Elevation, Age, Soil Development, and Chemical Weathering at Storbreen, Jotunheimen, Norway

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Abstract:

Chemical weathering and associated soil development trends on glacial forelands are commonly assumed to exhibit increases with time elapsed since glaciation. However, this gross trend is complicated by several other factors including elevation, aspect, and microtopography. This paper demonstrates that on the glacial foreland at Storbreen, Jotunheimen, Norway, chemical weathering and associated soil development trends show significant elevational influences. We sampled soils at shallow depths (0–1, 1–5, and 15–20 cm) at two sites on a moraine dated to 1750 at its elevational extremes of 1155 m (site L) and 1385 m (site H). The two moraine sites also differed developmentally from an adjacent 9000-year-old surface (site T) at an intermediate elevation, 1205 m. Analyses were conducted on the fine-earth fractions. Extractable elemental composition exhibited detectable differences between the same-age soils at different elevations with the lower site L tending to have measured parameters intermediate between the high site H and the older site T. Weathering, as indicated by mineralogy, was more pronounced at the 9000-year-old site T and least evident at the high elevation site H. In addition, elevation under the conditions of the field research may inhibit pedogenesis as indicated by the chemical data. Site H, for example, showed little variation with depth and had in general, less organic matter accumulation, smaller C:N ratio, greater pH, and lesser amounts of the measured extractable elements than the soil at site L. Site T generally had smaller pH and larger levels of the measured elements than the other sites. It was concluded that elevation has a significant control on weathering and pedogenesis that may mask the effects of age in this cold and wet environment.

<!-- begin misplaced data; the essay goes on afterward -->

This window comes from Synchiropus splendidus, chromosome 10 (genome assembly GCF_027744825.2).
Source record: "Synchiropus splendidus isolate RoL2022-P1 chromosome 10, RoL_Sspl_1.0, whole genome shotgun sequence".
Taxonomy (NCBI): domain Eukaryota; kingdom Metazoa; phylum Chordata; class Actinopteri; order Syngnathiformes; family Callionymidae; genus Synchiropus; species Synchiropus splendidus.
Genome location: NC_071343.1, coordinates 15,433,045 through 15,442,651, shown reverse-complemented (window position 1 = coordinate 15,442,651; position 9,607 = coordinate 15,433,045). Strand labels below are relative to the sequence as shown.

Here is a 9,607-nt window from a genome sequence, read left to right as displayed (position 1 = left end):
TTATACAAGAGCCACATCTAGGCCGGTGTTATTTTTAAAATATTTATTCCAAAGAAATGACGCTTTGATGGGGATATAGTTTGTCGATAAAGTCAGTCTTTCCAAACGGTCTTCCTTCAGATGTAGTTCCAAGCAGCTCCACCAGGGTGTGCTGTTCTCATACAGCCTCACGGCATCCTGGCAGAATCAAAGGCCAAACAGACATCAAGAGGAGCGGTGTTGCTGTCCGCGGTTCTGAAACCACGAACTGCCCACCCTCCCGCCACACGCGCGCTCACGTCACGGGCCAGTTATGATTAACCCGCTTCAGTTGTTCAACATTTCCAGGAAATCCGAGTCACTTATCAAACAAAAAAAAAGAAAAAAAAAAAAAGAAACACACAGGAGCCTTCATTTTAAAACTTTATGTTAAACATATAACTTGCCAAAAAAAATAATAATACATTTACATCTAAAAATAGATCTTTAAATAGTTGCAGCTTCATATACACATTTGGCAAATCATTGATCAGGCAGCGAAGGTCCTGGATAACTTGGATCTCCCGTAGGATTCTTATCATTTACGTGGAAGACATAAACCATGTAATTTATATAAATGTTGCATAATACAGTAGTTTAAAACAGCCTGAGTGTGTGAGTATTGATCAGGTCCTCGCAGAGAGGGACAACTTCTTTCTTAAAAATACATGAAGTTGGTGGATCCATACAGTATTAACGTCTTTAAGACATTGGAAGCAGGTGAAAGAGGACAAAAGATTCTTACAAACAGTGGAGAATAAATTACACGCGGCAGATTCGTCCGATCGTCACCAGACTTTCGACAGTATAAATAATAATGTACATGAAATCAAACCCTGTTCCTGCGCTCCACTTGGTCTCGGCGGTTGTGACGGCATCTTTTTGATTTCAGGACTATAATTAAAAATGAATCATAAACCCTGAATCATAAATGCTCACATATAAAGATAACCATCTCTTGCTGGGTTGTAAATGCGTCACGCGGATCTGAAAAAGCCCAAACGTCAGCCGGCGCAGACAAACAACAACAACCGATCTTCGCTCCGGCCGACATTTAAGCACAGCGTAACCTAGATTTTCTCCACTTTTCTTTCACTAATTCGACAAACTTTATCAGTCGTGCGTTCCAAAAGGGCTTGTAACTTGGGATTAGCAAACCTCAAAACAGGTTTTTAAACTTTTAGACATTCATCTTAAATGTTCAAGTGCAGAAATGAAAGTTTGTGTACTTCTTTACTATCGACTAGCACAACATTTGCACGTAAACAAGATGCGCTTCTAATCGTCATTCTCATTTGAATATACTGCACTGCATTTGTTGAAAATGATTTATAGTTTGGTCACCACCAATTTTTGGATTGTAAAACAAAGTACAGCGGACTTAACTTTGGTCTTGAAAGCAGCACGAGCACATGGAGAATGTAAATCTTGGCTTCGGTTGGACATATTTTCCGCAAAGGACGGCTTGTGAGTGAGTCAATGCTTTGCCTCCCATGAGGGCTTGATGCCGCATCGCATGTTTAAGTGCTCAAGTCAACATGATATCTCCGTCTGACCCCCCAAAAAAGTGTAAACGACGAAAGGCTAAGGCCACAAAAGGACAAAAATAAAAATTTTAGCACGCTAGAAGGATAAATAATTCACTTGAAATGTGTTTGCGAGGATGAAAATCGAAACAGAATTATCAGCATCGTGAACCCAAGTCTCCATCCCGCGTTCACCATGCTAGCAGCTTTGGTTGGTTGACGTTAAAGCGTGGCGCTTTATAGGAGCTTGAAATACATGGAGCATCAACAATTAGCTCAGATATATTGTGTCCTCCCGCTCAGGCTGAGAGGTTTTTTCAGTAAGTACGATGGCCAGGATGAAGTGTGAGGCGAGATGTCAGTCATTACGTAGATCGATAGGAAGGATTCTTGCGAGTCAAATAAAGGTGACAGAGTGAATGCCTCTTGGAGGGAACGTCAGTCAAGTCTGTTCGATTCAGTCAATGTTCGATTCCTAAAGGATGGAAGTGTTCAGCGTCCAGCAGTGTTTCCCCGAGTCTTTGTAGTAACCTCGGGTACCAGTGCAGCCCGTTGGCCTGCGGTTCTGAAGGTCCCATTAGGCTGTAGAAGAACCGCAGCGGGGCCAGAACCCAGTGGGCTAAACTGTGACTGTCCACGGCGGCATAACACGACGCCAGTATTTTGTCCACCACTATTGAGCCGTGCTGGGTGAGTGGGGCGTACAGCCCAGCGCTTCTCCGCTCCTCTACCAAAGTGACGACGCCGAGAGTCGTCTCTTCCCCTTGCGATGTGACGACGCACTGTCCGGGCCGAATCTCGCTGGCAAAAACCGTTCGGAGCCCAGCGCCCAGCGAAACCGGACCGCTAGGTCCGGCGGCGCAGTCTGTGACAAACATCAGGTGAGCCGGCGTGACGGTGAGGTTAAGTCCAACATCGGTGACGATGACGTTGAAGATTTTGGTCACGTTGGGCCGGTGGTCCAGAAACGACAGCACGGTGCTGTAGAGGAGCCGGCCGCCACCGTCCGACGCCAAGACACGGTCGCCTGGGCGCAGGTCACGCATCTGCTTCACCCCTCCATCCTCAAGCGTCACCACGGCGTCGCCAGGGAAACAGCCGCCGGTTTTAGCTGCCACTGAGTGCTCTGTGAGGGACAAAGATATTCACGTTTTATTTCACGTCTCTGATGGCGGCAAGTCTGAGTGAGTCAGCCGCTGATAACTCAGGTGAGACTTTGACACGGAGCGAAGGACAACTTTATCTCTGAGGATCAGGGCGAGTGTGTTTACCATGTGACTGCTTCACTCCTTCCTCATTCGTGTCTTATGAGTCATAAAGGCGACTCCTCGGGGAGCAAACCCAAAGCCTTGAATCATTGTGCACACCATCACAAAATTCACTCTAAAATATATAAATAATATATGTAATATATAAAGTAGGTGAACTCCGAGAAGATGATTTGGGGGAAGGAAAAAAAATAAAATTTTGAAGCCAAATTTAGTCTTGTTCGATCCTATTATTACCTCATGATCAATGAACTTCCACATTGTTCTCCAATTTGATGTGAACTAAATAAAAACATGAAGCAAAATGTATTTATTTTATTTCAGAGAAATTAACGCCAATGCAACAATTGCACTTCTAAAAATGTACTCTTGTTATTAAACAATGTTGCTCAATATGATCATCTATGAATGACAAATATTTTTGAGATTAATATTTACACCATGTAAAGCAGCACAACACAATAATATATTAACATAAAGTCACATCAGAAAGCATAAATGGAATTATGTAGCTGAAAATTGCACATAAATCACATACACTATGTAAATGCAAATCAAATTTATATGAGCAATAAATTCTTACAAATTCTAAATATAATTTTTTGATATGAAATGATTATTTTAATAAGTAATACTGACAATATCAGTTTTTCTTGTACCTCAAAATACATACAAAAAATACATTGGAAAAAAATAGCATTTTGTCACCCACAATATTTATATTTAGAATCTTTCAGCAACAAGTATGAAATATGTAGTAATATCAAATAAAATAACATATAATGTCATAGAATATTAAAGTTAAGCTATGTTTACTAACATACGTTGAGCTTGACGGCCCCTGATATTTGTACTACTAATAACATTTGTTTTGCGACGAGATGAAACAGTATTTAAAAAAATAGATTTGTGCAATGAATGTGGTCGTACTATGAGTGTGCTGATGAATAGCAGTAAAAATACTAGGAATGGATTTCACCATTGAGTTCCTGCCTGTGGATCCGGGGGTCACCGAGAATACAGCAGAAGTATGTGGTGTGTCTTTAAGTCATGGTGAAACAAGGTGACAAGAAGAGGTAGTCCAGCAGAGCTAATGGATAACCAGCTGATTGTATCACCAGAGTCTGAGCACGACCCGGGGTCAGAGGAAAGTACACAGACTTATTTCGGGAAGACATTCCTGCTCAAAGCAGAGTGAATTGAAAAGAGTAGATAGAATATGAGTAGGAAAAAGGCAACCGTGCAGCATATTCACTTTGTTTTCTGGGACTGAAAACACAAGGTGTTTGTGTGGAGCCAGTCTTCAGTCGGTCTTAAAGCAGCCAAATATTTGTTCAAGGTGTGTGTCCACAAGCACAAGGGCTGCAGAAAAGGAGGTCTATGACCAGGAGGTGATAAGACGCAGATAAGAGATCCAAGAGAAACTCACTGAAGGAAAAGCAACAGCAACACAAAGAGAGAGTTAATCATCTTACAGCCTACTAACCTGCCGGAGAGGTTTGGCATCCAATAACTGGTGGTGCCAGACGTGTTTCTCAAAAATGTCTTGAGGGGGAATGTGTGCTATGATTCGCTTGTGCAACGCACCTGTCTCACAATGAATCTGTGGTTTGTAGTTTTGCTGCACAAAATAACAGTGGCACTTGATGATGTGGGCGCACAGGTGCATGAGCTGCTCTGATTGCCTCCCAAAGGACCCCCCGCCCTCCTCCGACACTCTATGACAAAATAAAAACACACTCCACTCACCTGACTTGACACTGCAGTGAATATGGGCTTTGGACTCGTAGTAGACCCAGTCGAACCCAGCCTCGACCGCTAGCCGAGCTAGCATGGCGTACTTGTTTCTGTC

Document Type: Research Article

DOI: http://dx.doi.org/10.1111/j.0435-3676.1997.00018.x

Affiliations: 1: Department of Natural Resources and Environmental Sciences, University of Illinois at Urbana-Champaign, USA, 2: Department of Geography, University of Illinois at Urbana-Champaign, USA

Publication date: December 1, 1997

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